8 Precepts taking

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Miroku
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8 Precepts taking

Post by Miroku » Thu Sep 19, 2019 4:31 pm

Hi,

I really like master Hai Tao's teachings and recently I saw this quote on his fb page.
H.E. Hai Tao Master

Those who had committed sexual misconduct in the past, then you have to take the Eight Precepts. How many times that you had committed sexual misconduct, then you had better take the Eight Precepts for the same number of times.
Then you are able to eliminate your unwholesome karma of sexual misconduct .
What do you think about this? Is there some textual resource to back it up? And how can one take the vow of 8 precepts alone for a limited amount of time?
“Observing samaya involves to remain inseparable from the union of wisdom and compassion at all times, to sustain mindfulness, and to put into practice the guru’s instructions”. Garchen Rinpoche

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FromTheEarth
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Re: 8 Precepts taking

Post by FromTheEarth » Thu Sep 19, 2019 7:30 pm

1, not to my knowledge.
2, supposedly, the eight precepts are limited to one day in terms of duration, just as other pratimoksha precepts are supposed to be life-long (though not strictly speaking 24 hours; starting from the morning you undertake the vows to the sunrise of the next day). Therefore, say, if you would like to keep the vows for three months continuously, like prescribed in some Pure Land sutras, you still have to renew the vows every single morning.

BTW, according to certain Sarvastivada texts and the Chinese vinaya tradition, the eight precepts are categorically superior to the five precepts as they are, like other renunciate vows, lokottara (supermundane) rather than laukika (mundane), greatly meritorious, and lead to nirvana. Although there is no textual evidence that each observance can prevent the negative karma of one sexual misconduct from fruition, the eight precepts are believed to be much more powerful and meritorious than that.

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Dhammanando
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Re: 8 Precepts taking

Post by Dhammanando » Thu Sep 19, 2019 8:27 pm

Miroku wrote:
Thu Sep 19, 2019 4:31 pm
What do you think about this? Is there some textual resource to back it up?
The general idea that undertaking and observing the eight precepts can impede the ripening of unwholesome karmas is found in many texts, but I don't recall seeing one that specifies sexual misconduct in particular.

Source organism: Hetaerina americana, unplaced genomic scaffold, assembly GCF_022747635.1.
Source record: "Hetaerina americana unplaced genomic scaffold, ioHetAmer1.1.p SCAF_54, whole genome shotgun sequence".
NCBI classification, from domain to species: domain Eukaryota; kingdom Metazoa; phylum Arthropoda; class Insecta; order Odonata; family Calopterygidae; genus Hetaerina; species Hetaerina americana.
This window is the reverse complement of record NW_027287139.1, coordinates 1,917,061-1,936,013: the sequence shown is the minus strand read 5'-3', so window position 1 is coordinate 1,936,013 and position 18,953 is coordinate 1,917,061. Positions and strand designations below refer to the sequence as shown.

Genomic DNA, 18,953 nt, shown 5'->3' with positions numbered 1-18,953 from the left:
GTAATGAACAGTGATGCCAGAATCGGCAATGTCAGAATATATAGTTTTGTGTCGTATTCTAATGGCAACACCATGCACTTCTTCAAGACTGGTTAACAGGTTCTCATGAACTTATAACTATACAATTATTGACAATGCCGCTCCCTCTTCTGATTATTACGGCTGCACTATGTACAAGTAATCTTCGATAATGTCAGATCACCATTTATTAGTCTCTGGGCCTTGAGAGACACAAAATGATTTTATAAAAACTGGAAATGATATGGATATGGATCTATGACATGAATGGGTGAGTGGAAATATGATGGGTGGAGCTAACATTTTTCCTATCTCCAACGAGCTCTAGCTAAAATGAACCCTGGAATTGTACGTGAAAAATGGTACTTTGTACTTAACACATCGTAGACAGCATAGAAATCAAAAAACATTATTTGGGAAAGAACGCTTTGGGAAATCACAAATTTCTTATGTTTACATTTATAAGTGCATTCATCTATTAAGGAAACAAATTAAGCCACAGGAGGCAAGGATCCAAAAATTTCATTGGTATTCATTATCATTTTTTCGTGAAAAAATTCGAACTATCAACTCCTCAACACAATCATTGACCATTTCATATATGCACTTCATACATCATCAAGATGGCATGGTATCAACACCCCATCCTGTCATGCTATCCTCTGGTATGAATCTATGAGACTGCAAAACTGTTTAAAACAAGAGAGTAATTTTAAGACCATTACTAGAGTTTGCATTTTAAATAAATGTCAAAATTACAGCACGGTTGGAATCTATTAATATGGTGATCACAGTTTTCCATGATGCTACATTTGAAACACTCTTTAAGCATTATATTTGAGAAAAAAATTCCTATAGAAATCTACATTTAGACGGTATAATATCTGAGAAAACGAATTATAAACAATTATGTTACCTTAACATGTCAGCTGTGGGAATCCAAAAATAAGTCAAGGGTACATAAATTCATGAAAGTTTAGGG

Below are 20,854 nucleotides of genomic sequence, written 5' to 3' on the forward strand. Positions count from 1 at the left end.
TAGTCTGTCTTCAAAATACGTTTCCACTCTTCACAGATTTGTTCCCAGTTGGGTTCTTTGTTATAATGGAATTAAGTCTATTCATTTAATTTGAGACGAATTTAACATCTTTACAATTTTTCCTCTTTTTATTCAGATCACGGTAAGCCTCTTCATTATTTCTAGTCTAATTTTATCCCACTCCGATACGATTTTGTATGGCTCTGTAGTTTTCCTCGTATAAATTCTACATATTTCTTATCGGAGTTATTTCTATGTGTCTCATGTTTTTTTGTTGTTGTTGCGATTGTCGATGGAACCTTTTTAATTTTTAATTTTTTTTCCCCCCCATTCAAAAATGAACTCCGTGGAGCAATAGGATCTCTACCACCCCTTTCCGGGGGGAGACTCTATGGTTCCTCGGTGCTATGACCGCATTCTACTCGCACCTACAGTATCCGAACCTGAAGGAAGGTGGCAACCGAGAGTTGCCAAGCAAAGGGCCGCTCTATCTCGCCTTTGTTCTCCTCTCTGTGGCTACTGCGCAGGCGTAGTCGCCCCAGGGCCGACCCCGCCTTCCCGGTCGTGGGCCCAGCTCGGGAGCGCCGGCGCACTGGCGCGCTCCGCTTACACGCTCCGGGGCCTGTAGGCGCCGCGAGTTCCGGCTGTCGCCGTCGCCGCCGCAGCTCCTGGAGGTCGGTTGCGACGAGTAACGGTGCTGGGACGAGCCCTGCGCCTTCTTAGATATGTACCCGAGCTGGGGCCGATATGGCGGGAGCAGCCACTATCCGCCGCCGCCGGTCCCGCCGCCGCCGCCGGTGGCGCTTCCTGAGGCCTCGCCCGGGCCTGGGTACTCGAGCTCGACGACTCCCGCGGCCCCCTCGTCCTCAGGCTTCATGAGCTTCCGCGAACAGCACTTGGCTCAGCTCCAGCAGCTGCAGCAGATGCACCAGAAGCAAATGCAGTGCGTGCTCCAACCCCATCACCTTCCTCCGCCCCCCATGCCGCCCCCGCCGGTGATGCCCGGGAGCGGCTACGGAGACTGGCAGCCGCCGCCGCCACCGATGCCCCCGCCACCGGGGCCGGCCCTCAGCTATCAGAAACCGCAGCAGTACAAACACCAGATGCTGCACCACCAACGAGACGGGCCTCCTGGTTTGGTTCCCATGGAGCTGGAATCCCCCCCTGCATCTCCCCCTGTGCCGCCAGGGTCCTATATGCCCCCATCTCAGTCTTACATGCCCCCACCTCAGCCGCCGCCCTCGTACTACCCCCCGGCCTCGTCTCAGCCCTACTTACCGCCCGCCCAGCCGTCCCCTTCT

"O great King! In the state of Varanasi, there was a butcher called "Broad-Forehead", who every day killed an innumerable number of sheep. Having encountered Sariputra, he received the eight precepts and then a day and night passed. Because of this, after his death, he was born as the son of Vaisravana, the king of the northern heaven.
(Mahāparinirvāṇasūtra, ch. 24 On Pure Actions)

https://webzoom.freewebs.com/nirvana-su ... /ch24.html
See also Meisezahl's translation of the Amoghapāśahṛdayasūtra and the discussion of it in the ethics section of Jamgön Kongtrul's Treasury of Knowledge.

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Re: 8 Precepts taking

Post by ford_truckin » Thu Sep 19, 2019 11:00 pm

Dhammanando wrote:
Thu Sep 19, 2019 8:27 pm
Miroku wrote:
Thu Sep 19, 2019 4:31 pm
What do you think about this? Is there some textual resource to back it up?
The general idea that undertaking and observing the eight precepts can impede the ripening of unwholesome karmas is found in many texts, but I don't recall seeing one that specifies sexual misconduct in particular.
"O great King! In the state of Varanasi, there was a butcher called "Broad-Forehead", who every day killed an innumerable number of sheep. Having encountered Sariputra, he received the eight precepts and then a day and night passed. Because of this, after his death, he was born as the son of Vaisravana, the king of the northern heaven.
(Mahāparinirvāṇasūtra, ch. 24 On Pure Actions)

https://webzoom.freewebs.com/nirvana-su ... /ch24.html
See also Meisezahl's translation of the Amoghapāśahṛdayasūtra and the discussion of it in the ethics section of Jamgön Kongtrul's Treasury of Knowledge.
Is there anything similar to this found in the suttas? If so, which ones?

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Dhammanando
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Re: 8 Precepts taking

Post by Dhammanando » Fri Sep 20, 2019 1:37 am

ford_truckin wrote:
Thu Sep 19, 2019 11:00 pm
Is there anything similar to this found in the suttas? If so, which ones?
No. In Pali sources the underlying principle here, i.e., of obstructive kamma and destructive kamma, is more of an Abhidhamma topic. There are one or two stories in the suttas instantiating the principle (and many more such in the commentaries), but I can't recall any where it's the eight precepts in particular that serve as obstructive or destructive kamma.
Obstructive (upapīḷaka) kamma is kamma which cannot produce its own result but nevertheless obstructs and frustrates some other kamma, countering its efficacy or shortening the duration of its pleasant or painful results. Even though a productive kamma may be strong at the time it is accumulated, an obstructive kamma directly opposed to it may counteract it so that it becomes impaired when producing its results. For example, a wholesome kamma tending to produce rebirth in a superior plane of existence may be impeded by an obstructive kamma so that it generates rebirth in a lower plane. A kamma tending to produce rebirth among high families may produce rebirth among low families; kamma tending to longevity may tend towards shortness of life; kamma tending to produce beauty may produce a plain appearance, etc. In the opposite way, an unwholesome kamma tending to produce rebirth in the great hells may be counteracted by an obstructive wholesome kamma and produce rebirth in the minor hells or among the petas.